Ten-month-old infants infer the value of goals from the costs of actions

TitleTen-month-old infants infer the value of goals from the costs of actions
Publication TypeJournal Article
Year of Publication2017
AuthorsLiu, S, Ullman, TD, Tenenbaum, JB, Spelke, ES
JournalScience
Volume358
Start Page1038
Pagination1038-1041
Date Published11/2017
Abstract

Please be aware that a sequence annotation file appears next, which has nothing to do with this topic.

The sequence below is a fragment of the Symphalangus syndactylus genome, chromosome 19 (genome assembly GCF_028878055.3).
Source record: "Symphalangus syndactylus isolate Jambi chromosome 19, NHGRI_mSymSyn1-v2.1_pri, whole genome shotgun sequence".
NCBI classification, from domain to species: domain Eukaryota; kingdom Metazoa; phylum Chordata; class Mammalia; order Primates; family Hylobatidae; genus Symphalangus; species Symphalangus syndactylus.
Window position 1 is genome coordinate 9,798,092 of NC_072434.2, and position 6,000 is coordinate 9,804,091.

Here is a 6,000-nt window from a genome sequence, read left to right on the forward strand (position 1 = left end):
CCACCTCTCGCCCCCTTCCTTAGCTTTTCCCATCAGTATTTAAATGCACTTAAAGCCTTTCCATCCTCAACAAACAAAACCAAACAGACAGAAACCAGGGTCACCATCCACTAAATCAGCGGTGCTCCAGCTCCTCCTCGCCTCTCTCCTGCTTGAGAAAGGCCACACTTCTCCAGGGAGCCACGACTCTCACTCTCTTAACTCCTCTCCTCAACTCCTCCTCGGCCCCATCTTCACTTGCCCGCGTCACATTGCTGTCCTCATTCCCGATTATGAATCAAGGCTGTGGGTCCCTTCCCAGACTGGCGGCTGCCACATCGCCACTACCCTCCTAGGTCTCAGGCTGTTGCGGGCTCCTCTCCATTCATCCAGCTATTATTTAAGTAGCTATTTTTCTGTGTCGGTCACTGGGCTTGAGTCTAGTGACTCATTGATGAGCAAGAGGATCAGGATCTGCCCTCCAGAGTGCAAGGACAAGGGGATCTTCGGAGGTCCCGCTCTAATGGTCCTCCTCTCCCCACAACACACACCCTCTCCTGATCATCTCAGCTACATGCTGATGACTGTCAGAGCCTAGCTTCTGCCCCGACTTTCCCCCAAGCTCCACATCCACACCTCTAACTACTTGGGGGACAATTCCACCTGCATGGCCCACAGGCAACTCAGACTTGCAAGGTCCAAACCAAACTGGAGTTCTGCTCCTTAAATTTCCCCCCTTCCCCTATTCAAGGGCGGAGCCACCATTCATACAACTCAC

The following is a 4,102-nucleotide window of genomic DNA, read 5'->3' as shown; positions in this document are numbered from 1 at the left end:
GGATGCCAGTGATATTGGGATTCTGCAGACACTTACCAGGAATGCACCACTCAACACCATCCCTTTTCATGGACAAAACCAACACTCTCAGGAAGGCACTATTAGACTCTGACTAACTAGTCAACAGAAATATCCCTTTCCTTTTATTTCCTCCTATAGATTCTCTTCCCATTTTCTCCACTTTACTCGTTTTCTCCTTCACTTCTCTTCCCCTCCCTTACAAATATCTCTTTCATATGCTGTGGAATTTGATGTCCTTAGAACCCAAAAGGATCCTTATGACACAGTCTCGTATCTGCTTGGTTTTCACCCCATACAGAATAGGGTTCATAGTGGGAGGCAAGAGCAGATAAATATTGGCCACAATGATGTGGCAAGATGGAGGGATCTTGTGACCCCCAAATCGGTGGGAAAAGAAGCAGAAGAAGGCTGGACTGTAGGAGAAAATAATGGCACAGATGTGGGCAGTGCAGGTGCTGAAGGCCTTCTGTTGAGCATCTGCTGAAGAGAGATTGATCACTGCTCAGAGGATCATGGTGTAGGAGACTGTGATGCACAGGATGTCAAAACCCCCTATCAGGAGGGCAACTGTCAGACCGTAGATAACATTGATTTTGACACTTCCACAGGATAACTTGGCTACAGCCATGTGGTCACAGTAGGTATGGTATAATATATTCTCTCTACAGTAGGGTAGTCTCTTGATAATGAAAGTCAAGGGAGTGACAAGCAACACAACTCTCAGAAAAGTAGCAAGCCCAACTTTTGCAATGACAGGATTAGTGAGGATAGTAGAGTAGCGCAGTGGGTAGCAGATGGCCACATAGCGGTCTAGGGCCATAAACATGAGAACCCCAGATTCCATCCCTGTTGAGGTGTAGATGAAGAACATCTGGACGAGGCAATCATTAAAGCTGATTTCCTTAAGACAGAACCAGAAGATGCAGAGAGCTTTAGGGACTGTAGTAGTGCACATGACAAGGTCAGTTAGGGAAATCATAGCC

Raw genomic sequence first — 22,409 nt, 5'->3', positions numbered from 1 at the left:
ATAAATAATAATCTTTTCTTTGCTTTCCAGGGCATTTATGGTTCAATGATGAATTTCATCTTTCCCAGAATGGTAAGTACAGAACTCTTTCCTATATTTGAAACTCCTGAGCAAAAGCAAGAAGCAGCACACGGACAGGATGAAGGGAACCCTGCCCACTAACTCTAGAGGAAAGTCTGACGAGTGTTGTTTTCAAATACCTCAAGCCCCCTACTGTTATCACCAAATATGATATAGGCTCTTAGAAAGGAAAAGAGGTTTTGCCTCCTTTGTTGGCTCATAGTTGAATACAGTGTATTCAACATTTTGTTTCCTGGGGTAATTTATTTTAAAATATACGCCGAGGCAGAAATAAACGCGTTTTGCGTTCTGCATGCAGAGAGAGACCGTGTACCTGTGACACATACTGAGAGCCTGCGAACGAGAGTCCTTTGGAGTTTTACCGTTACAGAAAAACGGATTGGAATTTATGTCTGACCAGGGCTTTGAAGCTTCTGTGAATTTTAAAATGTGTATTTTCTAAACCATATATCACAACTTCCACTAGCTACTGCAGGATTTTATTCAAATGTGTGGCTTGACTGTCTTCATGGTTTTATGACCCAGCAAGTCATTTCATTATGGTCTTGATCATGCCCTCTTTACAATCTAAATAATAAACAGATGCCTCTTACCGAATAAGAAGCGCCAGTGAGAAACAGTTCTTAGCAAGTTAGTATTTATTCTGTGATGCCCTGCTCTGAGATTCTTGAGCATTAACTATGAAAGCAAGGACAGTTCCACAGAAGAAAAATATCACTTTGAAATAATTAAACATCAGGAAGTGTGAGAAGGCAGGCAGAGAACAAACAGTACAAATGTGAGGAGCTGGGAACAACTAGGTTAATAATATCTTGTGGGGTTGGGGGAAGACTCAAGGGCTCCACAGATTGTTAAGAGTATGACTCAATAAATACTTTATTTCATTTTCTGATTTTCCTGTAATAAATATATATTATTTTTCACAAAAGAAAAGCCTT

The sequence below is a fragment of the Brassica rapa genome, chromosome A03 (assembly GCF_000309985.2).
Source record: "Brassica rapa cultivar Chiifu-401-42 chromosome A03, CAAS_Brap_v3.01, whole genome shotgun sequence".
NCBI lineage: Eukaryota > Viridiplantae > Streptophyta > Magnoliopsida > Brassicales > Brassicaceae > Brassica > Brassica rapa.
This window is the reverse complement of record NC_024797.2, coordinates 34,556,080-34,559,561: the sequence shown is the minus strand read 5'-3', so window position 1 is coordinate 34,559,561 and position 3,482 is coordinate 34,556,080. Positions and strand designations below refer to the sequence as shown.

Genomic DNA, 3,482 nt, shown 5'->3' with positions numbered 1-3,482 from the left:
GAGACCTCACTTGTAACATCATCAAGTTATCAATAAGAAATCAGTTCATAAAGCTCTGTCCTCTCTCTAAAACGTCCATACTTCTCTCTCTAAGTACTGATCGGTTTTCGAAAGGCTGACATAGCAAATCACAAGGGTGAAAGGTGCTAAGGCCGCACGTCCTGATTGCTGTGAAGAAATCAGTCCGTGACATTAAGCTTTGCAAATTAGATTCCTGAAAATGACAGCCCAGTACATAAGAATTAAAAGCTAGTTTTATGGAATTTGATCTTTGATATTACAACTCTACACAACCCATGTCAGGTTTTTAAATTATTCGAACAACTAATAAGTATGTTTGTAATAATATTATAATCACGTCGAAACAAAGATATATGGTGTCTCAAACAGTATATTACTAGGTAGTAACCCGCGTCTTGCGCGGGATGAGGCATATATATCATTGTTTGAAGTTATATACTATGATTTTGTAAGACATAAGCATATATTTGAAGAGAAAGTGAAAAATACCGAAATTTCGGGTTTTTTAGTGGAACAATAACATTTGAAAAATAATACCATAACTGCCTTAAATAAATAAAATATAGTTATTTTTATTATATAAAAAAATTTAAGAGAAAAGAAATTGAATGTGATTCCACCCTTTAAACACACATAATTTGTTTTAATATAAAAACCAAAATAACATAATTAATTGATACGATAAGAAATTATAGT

Infants understand that people pursue goals, but how do they learn which goals people prefer? We tested whether infants solve this problem by inverting a mental model of action planning, trading off the costs of acting against the rewards actions bring. After seeing an agent attain two goals equally often at varying costs, infants expected the agent to prefer the goal it attained through costlier actions. These expectations held across three experiments that conveyed cost through different physical path features (height, width, and incline angle), suggesting that an abstract variable—such as “force,” “work,” or “effort”—supported infants’ inferences. We modeled infants’ expectations as Bayesian inferences over utility-theoretic calculations, providing a bridge to recent quantitative accounts of action understanding in older children and adults.

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